Real Estate Blog

It is the perennial question for every first-time homeowner. How much house can I afford? As with so many life-changing decisions, there is no one right answer to this common query, and the size of the home you buy, and the mortgage you take out, will depend on several critical factors.


If you want to know how much home you can afford, you need to ask yourself the right questions. Even more importantly, you need to provide yourself with honest answers to those queries. Here are some things you should be asking as you get ready for the transition from renter to first-time home buyer. 


What is my current income?

Is that income secure, or is my job in jeopardy? Your ability to pay the mortgage will depend on visibility of income, making the answer to this question extremely critical. 


How much disposable income do I currently have?

How much of that disposable income can I devote to the costs of home ownership? Owning a home is more than paying the mortgage, and you will...

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After sending the offer to purchase to the seller, there's nothing left to do but cross some fingers and hope for the best. Or is there? What happens now and when will the keys finally change hands? The time between the now and the closing date is probably one of the most stressful and critical periods in the buying process. After all, there are a lot of things happening at once. At the end of it all, a seller can accept the offer, reject it, ignore it, or send a counter-offer.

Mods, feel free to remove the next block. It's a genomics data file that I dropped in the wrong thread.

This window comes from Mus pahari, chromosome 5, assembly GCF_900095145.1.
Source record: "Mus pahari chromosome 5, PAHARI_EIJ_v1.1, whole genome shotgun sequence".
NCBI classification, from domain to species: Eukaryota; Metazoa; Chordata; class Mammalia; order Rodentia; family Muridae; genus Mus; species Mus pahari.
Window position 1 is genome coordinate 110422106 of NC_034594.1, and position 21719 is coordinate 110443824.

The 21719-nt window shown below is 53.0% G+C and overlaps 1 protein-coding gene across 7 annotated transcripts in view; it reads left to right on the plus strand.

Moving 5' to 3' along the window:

Acceptance of the Offer to Purchase

An offer to purchase will have a clearly stated consideration window. This means the seller has until the deadline to consider the buyer's proposal. Most buyers hope it's accepted right away, but that isn't always a good thing. Either party can make amendments to the document if the seller and buyer both agree to them. However, immediate acceptance can also indicate that the buyer made a mistake. Was the bid too low? Were the offer's conditions too generous? Did the seller price...

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Securing pre-qualification, pre-approval, and mortgage commitment letters can simplify the mortgage application process. These steps can also help home buyers avoid disaster. They don't need all three, however.


Mortgage Pre-Qualification and Buying a House

Future home buyers can get pre-qualified for a home mortgage long before they ever start house shopping. Used mostly by buyers to gather information and ask questions, this process is quite informal. Applicants have a consultation with a mortgage lender. He or she will ask a range of questions about debt, finances, the type of home the applicant would like to have, and the requirements for various loans.


Using this information, the mortgage lender will then provide the applicant with a range of information. First, the lender will discuss any details in the applicant's financial profile that may cause issues with the approval process. He'll also discuss mortgage types, their requirements, and what borrowers need to be approved. This gives...

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